Tallis, John
Tallis's history and description of the Crystal Palace and the exhibition of the world's industry in 1851 (Band 1) — London, 1851

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London alone. A guarantee fund of two hundred and thirty thousand pounds was
formed by a limited number of persons, including most of the commissioners and other
friends of the undertaking, one of them opening the list with the munificent subscription
of fifty thousand pounds ; and upon the security of this fund the Bank of England con-
sented to make such advances of money as might be requisite from time to time.

Having now seen the "ways and means" provided for, we must proceed to lay the
foundations of the palace itself with our readers, and request their accompanying us in
the rapid survey of its rise and progress, which is all that our limits will allow for this
portion of our remarks.

The Building Committee having announced its desire to receive plans and suggestions
respecting the edifice, from individuals of any country whatsoever that might be willing
to offer them, they were speedily furnished with designs from no fewer than two
hundred and thirty-three contributors:—viz,—one hundred and twenty-eight from
residents in London and its environs; fifty-one from provincial towns in England; six
from Scotland; three from Ireland; twenty-seven from France; three from Holland;
two from Belgium; two from Switzerland; one from Naples; one from Rhine-Prussia;
one from Hamburgh; and seven anonymous. Of these plans the Building Committee
reported, that a large proportion of them were remarkable for elaboration of thought and
elegance of execution; that every possible mode of accomplishing the object in view had
been displayed by the respective contributors, regarding economy of structure and distri-
bution, and uniting these qualities with various degrees of architectural symmetry : that
our "illustrious Continental neighbours" had especially distinguished themselves "by
compositions of the utmost taste and learning, worthy of enduring execution; examples
of what might be done in the architectural illustration of the subject, when viewed in its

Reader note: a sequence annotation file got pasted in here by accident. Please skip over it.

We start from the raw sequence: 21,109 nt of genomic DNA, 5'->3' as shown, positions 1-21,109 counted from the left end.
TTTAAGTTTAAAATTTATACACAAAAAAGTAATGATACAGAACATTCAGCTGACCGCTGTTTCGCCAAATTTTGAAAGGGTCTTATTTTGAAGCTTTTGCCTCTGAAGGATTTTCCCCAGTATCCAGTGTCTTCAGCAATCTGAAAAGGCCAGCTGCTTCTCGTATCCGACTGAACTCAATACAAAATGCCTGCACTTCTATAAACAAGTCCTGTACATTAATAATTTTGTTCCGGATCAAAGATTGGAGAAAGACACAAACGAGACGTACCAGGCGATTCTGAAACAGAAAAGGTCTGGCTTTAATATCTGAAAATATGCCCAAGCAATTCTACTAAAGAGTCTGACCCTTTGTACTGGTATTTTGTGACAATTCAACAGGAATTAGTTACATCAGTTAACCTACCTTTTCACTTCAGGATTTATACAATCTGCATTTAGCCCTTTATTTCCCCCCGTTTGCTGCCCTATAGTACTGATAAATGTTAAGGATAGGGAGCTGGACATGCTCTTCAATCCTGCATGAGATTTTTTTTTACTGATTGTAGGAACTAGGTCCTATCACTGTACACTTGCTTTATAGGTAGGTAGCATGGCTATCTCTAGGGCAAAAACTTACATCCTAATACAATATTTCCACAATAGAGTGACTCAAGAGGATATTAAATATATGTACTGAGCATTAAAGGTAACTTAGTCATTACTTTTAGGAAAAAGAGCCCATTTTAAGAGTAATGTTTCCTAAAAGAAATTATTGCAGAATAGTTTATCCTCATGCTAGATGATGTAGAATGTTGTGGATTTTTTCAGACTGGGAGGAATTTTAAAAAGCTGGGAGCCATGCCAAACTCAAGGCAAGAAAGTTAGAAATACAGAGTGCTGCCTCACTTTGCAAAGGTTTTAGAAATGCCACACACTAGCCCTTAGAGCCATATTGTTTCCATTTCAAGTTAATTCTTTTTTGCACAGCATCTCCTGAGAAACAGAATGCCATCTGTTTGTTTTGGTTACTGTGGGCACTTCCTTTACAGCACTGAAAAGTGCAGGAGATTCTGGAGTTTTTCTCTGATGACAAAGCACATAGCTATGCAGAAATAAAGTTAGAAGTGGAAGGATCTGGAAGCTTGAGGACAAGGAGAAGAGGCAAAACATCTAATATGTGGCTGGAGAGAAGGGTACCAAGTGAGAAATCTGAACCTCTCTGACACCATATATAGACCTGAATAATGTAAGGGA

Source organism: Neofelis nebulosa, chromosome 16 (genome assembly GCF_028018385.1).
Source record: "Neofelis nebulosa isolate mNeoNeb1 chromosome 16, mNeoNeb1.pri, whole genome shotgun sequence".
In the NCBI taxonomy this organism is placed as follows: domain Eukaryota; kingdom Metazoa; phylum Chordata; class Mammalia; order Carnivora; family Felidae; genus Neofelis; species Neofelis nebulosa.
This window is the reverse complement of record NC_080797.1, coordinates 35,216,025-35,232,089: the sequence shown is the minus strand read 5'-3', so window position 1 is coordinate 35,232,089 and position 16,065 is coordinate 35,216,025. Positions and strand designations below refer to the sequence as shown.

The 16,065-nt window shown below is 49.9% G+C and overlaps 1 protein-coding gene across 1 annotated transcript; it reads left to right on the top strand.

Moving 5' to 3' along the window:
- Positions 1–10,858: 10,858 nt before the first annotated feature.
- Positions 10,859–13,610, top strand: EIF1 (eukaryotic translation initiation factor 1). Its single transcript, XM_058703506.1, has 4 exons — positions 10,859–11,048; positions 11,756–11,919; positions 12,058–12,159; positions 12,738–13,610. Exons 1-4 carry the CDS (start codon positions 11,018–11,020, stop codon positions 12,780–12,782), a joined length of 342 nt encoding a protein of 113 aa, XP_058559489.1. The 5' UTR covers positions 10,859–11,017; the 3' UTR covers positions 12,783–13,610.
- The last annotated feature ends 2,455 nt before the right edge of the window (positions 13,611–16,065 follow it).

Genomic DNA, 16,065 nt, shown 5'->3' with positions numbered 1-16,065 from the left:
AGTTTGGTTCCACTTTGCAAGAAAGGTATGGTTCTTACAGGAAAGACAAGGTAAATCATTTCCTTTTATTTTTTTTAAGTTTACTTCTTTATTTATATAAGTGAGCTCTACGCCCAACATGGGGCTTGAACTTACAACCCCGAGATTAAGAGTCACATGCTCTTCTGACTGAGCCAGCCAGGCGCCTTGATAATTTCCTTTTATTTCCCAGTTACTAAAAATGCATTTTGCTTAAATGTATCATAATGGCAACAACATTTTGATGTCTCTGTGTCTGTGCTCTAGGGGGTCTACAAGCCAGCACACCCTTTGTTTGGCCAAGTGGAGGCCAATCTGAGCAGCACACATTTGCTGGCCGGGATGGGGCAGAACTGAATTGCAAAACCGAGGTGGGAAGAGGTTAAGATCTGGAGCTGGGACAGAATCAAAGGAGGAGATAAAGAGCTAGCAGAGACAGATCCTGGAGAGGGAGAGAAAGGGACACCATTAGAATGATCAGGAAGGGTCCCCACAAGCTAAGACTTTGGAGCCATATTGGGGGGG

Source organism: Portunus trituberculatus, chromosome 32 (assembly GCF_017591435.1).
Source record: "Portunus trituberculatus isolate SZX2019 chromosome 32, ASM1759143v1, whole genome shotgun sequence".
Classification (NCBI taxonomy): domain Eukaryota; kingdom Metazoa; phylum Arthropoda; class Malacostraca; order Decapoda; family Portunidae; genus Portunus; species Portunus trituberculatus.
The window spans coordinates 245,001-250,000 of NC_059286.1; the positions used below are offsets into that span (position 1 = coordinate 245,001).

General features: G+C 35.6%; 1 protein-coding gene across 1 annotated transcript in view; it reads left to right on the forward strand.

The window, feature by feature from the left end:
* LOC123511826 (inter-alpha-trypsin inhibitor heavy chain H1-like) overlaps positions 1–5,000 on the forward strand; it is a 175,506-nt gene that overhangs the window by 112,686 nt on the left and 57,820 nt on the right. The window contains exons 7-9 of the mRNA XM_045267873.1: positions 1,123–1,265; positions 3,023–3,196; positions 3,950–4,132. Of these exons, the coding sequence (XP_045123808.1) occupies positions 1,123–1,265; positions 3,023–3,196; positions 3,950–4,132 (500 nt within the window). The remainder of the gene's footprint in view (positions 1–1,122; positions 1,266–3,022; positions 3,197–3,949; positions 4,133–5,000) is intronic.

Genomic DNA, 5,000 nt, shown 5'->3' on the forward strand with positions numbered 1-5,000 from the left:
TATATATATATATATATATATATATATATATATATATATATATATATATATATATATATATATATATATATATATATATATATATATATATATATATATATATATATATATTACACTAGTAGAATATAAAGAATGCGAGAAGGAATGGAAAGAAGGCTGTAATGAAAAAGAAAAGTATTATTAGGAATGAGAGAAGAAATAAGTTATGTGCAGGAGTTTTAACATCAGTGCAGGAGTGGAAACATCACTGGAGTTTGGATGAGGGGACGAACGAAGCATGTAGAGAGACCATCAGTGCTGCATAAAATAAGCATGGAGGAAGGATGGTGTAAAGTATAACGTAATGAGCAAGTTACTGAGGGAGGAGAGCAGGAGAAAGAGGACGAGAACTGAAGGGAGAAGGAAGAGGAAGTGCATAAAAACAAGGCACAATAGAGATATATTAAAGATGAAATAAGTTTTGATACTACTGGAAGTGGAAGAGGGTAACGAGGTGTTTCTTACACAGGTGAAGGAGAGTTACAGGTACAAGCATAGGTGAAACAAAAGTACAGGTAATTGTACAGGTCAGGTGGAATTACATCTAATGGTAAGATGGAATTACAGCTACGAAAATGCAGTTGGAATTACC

highest aspect; and, at all events, exhibiting features of grandeur, arrangement, and
grace, which had not failed to be duly appreciated. Another class were praised for
the "enthusiasm" with which, bearing in mind "the great occasion and object of the
Exhibition," they had magnanimously "waived all considerations of expense/* and
indulged their imaginations, and employed the resources of their genius and learning, in
the composition of arrangements presenting the utmost grandeur and beauty of architec-
ture ; and reminding the architectural student of all the conditions of his art—" the
Egyptian hypo-style, the Roman thermae, or of the Arabic or Saracenic inventions/'

But, as Sancho Panza has wisely observed, " fine words butter no parsnips." Of all
these elaborately-eulogised plans, not one was found alike fit, worthy, and possible for
adoption; whilst the "faint praise" given to the "practical character" of the English,
as " remarkably illustrated in some very striking and simple methods, suited to the
temporary purposes of the building, due attention having been paid to the pecuniary means
allotted to this pari of the undertaking," and the disproportionate number of foreigners to
whom " the highest honorary distinction" was awarded, being in the proportion of
fifteen to eighteen among them, whilst amongst the English it was only three out of one
hundred and eighty-five, together called forth a burst of indignation from the public, as
well as from the number of candidates, who thought their claims had not been fairly dealt
with. They complained that, whilst they had confined themselves strictly to the con-
ditions specified, that only suggestions were to be given, that the plan or drawing was to
be a mere outline-sketch upon a single sheet, and the written description or explanation
of the plan to be comprised in a single sheet, their competitors had indulged in
"elaborated designs, elegantly executed," many on a larger scale, and even with the
advantage of colour.

The design for the edifice which the Building Committee submitted to the Com-
missioners, was no sooner made known to the public, than in the same manner another
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